UK, France and Germany trigger clause to impose sanctions on Iran

“We call on Iran to participate constructively in the negotiation process that is now beginning,” said German Foreign Minister Heiko Maas.

By World Israel News Staff

In response to Iran’s continuing violations of the 2015 Iran nuclear deal, the United Kingdom, France, and Germany have triggered a clause in the agreement that paves the way for future sanctions on Iran if deemed necessary.

The “dispute resolution” clause can be triggered by any party which believes that a signatory on the deal is not upholding its commitments. The complaint is then handled by the Joint Commission, the members of which are Iran, Russia, China, Germany, France, Britain, and the European Union, which were all part of the negotiations leading to the deal. The U.S. withdrew from the pact in May 2018.

If, after a designated period of time, the matter is not resolved through various procedures, the complaint can be taken to the U.N. Security Council which can call for a vote to impose sanctions on Iran.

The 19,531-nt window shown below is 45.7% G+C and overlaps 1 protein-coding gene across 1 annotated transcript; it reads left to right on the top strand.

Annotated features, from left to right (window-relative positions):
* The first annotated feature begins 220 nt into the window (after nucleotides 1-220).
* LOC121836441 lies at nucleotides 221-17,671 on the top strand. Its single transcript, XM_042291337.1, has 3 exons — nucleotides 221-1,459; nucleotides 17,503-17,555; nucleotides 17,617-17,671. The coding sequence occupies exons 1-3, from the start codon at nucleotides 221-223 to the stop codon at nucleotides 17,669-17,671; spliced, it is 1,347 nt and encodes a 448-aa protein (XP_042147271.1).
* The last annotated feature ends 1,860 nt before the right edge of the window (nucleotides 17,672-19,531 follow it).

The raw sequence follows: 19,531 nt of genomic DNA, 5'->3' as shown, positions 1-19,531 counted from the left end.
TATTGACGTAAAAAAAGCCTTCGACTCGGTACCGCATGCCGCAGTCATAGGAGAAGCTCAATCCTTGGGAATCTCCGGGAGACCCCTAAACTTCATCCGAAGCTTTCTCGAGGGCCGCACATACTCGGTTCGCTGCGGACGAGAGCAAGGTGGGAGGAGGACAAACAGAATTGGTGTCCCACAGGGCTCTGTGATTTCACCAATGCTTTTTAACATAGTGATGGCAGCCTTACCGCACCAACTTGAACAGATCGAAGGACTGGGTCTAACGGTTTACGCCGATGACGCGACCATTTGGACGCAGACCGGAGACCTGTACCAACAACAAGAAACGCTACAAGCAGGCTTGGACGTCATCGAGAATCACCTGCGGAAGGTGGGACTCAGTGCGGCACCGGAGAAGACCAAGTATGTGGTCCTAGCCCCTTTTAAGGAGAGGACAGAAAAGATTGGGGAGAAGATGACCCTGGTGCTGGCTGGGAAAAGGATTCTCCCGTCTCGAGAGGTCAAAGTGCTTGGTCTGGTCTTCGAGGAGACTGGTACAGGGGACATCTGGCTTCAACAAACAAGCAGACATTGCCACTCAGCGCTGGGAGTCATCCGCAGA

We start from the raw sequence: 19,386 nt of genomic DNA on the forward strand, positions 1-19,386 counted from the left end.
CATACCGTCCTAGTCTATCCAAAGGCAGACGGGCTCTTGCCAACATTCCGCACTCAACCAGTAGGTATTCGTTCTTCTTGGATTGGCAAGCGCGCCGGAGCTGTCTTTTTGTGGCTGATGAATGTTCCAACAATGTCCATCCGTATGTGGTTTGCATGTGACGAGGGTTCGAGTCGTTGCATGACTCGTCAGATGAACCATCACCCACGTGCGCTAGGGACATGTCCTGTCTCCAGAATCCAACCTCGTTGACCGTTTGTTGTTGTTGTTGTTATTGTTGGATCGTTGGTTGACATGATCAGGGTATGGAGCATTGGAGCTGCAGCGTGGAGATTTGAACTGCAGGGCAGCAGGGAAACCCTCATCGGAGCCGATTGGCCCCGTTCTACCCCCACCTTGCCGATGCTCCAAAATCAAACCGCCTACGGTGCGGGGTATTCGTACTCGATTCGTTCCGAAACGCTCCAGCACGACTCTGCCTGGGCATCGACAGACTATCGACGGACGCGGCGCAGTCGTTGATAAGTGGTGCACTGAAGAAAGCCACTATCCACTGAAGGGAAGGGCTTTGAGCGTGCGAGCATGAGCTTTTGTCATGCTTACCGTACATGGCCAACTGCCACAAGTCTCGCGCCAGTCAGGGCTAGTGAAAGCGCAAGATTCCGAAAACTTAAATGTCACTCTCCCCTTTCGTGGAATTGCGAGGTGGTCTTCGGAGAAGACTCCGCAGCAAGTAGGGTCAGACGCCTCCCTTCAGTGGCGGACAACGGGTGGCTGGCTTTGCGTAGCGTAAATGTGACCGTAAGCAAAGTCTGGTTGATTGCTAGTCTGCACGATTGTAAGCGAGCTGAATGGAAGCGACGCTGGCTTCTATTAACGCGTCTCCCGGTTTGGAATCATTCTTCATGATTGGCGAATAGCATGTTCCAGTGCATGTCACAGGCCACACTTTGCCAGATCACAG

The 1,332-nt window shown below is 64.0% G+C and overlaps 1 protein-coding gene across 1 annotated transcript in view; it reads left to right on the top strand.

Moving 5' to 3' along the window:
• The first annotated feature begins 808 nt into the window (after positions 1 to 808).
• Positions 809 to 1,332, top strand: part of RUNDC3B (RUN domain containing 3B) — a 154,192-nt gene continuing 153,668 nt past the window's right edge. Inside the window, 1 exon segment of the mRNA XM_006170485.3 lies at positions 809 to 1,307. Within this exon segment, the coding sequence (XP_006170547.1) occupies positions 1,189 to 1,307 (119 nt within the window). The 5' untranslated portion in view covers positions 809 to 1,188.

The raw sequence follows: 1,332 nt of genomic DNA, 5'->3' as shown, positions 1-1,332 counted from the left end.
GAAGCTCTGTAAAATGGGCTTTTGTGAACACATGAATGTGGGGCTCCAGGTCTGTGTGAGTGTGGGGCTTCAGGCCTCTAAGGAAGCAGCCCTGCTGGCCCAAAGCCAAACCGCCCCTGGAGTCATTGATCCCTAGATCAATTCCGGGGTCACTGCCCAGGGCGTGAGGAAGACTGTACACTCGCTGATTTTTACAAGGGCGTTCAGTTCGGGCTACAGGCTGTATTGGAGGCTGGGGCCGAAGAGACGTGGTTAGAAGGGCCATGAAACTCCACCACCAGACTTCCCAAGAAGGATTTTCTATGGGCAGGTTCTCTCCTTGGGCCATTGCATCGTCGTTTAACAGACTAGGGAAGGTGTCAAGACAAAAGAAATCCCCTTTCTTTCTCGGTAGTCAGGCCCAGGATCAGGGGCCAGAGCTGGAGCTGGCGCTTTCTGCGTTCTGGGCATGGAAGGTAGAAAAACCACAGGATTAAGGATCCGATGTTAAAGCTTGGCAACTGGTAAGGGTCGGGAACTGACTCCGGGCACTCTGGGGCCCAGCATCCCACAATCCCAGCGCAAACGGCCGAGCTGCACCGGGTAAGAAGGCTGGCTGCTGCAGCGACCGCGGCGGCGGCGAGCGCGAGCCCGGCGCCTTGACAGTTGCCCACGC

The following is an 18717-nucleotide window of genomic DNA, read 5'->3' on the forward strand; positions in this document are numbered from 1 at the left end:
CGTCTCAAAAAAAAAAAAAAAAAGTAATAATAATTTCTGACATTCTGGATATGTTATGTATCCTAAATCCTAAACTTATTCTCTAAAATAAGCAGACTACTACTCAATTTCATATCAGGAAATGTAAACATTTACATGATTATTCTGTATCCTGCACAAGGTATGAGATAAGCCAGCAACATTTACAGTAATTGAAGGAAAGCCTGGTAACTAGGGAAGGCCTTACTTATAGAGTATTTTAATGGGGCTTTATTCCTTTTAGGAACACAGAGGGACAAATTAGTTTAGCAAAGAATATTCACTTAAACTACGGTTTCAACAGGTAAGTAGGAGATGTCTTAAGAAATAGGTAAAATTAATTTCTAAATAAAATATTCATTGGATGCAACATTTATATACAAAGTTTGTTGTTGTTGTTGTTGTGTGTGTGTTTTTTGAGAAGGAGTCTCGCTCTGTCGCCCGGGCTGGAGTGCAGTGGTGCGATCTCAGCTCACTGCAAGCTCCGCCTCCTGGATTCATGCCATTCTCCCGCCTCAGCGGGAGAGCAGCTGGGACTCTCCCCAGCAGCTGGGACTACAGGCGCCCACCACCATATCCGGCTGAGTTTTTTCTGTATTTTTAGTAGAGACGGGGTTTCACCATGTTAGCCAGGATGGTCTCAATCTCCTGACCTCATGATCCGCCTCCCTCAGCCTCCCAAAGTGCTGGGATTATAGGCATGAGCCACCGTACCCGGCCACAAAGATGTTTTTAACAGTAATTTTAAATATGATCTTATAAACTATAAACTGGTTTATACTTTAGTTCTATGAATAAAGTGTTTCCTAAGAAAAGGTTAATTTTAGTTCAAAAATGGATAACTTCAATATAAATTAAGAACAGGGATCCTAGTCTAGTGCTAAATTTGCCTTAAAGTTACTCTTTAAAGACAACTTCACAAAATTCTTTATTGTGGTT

“We have therefore been left with no choice, given Iran’s actions, but to register today our concerns that Iran is not meeting its commitments under the JCPOA [Joint Comprehensive Plan of Action] and to refer this matter to the Joint Commission under the Dispute Resolution Mechanism, as set out in paragraph 36 of the JCPOA,” the three European countries said in a joint statement on Tuesday.

“We call on Iran to participate constructively in the negotiation process that is now beginning,” German Foreign Minister Heiko Maas said in a separate statement on Tuesday.

EU foreign policy chief Josep Borrell, who will be overseeing the process of the clause, believes that the aim of the move is to save the deal.

“The dispute resolution mechanism requires intensive efforts in good faith by all. As the coordinator, I expect all JCPOA participants to approach this process in that spirit,” Borrell said.

“In light of the ongoing dangerous escalations in the Middle East, the preservation of the JCPOA is now more important than ever,” he added.